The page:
I sleep surprisingly well considering the uncomfortable mattress. It is not as hot as before and the steady roar of the river effectively drowns out the snorers.
Breakfast is at quarter past six (and I am glad to be up off that wretched mattress) and we are off up Mount Api towards the Pinnacles by ten past seven. The signpost says 2.4 km, but that doesn’t take into account approximately one thousand meters of verticalness.
After just a few minutes the path becomes incredibly steep and it soon becomes a scramble over tree roots and rocks. Everyone goes at their own pace. I’m ahead. Roland, Chris’s protégé, follows a short way behind.
After about an hour I reach the “mini pinnacles”, a resting place with an aluminium bench in front of a one meter high pinnacle look-alike piece of weathered limestone. Dense jungle blocks out any chance of a view over the Gunung Mulu National Park.
Shortly after setting off again I hear a disturbance in the tree tops somewhere ahead and to my left. I take a few steps further and see fleetingly an orange monkey shape in the trees. (I wonder if it might be an orangutan, but it is too small. It was most probably a maroon langur – a worthy sighting nevertheless.)
The climb is quite exhausting. The ropes, provided in places, are a great help, taking some strain off the legs. Sweat pours off me in the heat. After much toiling, I am greatly encouraged to reach the first ladder. From here it should be about 45 minutes more to the top. There are 15 ladders in total, mostly short aluminium household ladder sections laid up against the rocks and tied on with ropes. It’s quite a relief to be on something regular, but I still have to carefully watch each tired limb. There’s lots more climbing around tree roots and trunks, carefully manoeuvring around rocky pinnacles, and balancing across wooden boards over deep chasms weathered into the rock between the ladder sections, before I finally emerge onto a narrow and almost level path that curves around a rocky spire. I’m still surrounded by dense foliage – there must be a fantastic view somewhere after all that climbing, but I haven’t seen it yet. A couple of pitcher plants grow beside the path. I know I must be getting close to the top, but I still can’t see anything. The path curves around a sheer rock, between some bushes – and then suddenly – there it is.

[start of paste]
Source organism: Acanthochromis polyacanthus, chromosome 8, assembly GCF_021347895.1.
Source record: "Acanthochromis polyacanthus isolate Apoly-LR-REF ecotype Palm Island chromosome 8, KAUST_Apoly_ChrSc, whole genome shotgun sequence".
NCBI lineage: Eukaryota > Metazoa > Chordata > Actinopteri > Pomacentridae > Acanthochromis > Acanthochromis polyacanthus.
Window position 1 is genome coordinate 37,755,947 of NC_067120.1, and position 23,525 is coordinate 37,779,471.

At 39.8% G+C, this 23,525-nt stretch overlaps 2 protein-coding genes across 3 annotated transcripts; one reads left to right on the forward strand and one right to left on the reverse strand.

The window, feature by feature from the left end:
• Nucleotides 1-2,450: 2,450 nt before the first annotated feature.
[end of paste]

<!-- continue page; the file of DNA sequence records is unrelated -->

I find myself in a small clearing dominated by a pair of standing stones in the centre. In front of me, through a gap in the bushes, is the topmost flank of Mount Api, a green expanse peppered with grey limestone needles poking through the treetops, like the ranks of an approaching army emerging out of the mist. I sit on a large rock, drink in the view, and slowly regain my breath. It’s half past ten.
While I’m eating lunch, a tree shrew, dark brown with a pointed nose and long thin bushy tail, comes to investigate. Half an hour after me, Mark, Rob and Graham arrive, closely followed by Helen, Ann, Chris, and Roland. We stop for group photographs, and then in the hope of beating the afternoon rain I begin to head back down, an hour after arriving, while the others are getting out their lunch.
I’m down the ladder section surprisingly quickly, and in fact I’m still looking for the final two ladders well afterwards. But the weather has beaten me and large raindrops are already beginning to fall. As I scramble down the mountainside it is rapidly becoming a waterfall. I’m soaked through and water squelches around inside my boots. It is becoming more and more slippery. I concentrate on each step and think of the aluminium bench where I plan to rest for a while.
The rain stops just before I get there and I collapse on the bench with relief and drink the last of my two liters of water that I brought and eat the hard-boiled egg saved from lunch earlier. I remove my boots, tip out the water and wring out my socks.
The final slog down to Camp Five is unrelentingly steep and slippery and my legs are starting to shake with exhaustion. I finally roll into camp at 2.30 pm to applause from Dominique, and collapse on a bench.
After a few cups of sweet black tea, I revive enough to go down to the river to wash. The rain has stopped, and I try to make the most of the sunshine to dry my saturated clothes. Rob, Graham and Mark roll into camp around 3 pm, followed by Helen, Anne and Chris half an hour after them.
After dinner, Chris gives the job of briefing us to Roland as practise for him, but the noise of the rain on the roof soon forces him to abandon the exercise.